Sexualized Saturdays: Spotlight on Bisexual Characters

In honor of Bisexual Awareness Week and Bi Visibility Day, today I would like to talk about my favorite canon bi characters. Unfortunately, bi characters are so difficult to find, and even when you do, most of them fall under the same harmful stereotypes, not to mention that the word bisexual isn’t even used in the vast majority of cases, making it harder for people find and identify or identify with the characters. So, with that in mind, I also want to share some of my dreams for better bi representation.

When I start thinking about bi representation, the first two characters that immediately come to mind are Magnus Bane (Shadowhunters) and Callie Torres (Grey’s Anatomy). I have written about my love for Magnus before, so I would like to talk a bit about Callie Torres now. Her story is especially important because it shows a bisexual coming out story of someone who is well out of their teens. It takes a while for Callie to embrace the term bisexual and she starts using phrases such as “not lesbian enough” and “I’m a lesbian now, sort of” at first, but eventually she uses the word bisexual to describe herself. Additionally, the show doesn’t define Callie by her sexuality: she is a seriously kickass surgeon, a friend, and a mother. What’s more, even though Callie’s got a bit of a bad-boy vibe, she is a genuinely kind and nice person, which breaks the trope of bi characters with questionable morals and is the kind of representation I love.

That being said, devious and sometimes ruthless bisexual anti-hero types can be fun too. That’s why I also love characters such as John Constantine (Hellblazer). I have been slowly working my way through the Hellblazer comics, and I can’t help but love the reluctant hero who seems to always get in trouble. This trouble often threatens others as well, and it falls to Constantine to save everyone. We soon see he’s not above using dark stuff and morally dubious deals to do it. It’s a shame that his bisexuality hasn’t been featured in the comics more prominently (and went altogether unmentioned in the short-lived TV show), but it seems that this might change with the new Constantine: Hellbazer comic series.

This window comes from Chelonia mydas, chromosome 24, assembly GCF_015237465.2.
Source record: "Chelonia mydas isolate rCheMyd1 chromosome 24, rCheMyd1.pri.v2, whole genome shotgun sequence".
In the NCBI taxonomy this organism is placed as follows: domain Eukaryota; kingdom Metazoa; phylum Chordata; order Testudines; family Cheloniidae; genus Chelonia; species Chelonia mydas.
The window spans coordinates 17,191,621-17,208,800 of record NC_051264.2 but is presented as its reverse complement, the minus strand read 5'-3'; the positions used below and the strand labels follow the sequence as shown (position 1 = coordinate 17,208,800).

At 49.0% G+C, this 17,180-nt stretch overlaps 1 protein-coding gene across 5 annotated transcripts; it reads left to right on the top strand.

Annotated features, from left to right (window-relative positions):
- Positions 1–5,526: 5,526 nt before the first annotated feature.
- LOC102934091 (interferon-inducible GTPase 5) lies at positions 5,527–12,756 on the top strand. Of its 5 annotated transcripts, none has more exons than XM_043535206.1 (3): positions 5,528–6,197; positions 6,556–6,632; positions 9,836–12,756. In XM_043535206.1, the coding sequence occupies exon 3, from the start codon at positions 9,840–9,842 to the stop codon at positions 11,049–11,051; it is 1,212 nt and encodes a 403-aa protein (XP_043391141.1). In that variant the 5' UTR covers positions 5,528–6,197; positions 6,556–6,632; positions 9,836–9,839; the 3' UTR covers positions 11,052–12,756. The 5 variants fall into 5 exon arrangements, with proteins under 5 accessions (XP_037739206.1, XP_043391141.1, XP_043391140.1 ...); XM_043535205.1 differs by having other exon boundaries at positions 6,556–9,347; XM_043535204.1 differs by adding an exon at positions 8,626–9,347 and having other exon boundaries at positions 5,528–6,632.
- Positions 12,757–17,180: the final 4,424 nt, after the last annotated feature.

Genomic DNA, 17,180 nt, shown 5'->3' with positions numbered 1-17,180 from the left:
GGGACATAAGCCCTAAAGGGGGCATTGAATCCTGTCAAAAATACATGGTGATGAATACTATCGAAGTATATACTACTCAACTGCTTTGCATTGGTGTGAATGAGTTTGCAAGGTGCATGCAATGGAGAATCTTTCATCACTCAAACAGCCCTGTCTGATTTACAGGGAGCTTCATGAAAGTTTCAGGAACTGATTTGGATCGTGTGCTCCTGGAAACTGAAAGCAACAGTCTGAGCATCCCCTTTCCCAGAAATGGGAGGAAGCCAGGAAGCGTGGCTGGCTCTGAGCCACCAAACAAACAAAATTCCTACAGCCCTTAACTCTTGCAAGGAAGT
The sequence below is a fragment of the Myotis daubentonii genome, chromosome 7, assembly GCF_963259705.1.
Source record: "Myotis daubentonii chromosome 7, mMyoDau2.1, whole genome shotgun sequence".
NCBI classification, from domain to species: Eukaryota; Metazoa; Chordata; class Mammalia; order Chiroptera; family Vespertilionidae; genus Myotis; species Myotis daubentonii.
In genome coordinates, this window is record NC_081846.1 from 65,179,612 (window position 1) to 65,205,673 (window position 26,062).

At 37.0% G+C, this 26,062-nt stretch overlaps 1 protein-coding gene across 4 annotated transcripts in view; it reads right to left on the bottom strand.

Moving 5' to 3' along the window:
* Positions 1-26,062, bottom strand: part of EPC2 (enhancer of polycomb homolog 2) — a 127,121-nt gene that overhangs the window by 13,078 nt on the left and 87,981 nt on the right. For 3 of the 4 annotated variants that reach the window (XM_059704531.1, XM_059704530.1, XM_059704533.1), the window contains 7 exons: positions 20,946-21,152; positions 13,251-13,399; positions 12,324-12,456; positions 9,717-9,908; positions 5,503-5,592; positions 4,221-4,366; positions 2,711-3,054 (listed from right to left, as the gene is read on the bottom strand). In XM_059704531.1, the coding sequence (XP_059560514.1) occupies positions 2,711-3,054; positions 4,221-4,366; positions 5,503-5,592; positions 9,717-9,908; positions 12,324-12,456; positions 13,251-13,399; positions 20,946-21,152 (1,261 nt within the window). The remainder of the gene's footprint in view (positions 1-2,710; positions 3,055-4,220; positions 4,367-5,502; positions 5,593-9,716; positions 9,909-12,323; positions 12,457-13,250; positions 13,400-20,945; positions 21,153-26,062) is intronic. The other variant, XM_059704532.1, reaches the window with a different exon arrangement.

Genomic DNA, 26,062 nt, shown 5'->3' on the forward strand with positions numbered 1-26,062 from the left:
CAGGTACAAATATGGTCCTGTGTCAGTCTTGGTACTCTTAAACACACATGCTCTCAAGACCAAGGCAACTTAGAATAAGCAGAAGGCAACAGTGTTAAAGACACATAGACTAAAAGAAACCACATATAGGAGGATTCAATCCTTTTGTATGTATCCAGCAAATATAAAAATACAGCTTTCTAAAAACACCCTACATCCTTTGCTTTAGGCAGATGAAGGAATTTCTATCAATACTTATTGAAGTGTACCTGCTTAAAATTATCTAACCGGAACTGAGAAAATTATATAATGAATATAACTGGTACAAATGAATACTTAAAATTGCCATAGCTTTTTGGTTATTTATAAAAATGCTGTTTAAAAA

Inspirational. (gif by swanshope)

Another favorite bisexual anti-hero of mine is Annalise Keating (How To Get Away With Murder). She can do immoral, illegal and horrible things to reach her goals, but I still can’t help but root for her, because when it comes down to it, Annalise does what she can to protect her students, including giving instructions on hiding the body of the person they killed and framing someone else for the murder. However, as the show goes on, Annalise’s motives become less clear and take on selfish undertones. But I don’t begrudge Annalise trying to protect herself either, because we have so many selfish men in real life and on TV, whereas women are socialized to put the needs of others (especially men) before their own. So it’s also nice to see female characters who break the gender rules. Annalise regrettably hasn’t used any labels so far, but her bisexuality is revealed when her ex Eve returns and they rekindle their relationship. Annalise is a complex, nuanced character, and her bisexuality and relationship with Eve adds another facet to it, especially considering how happy she is with Eve in contrast to all the darkness and drama surrounding her life.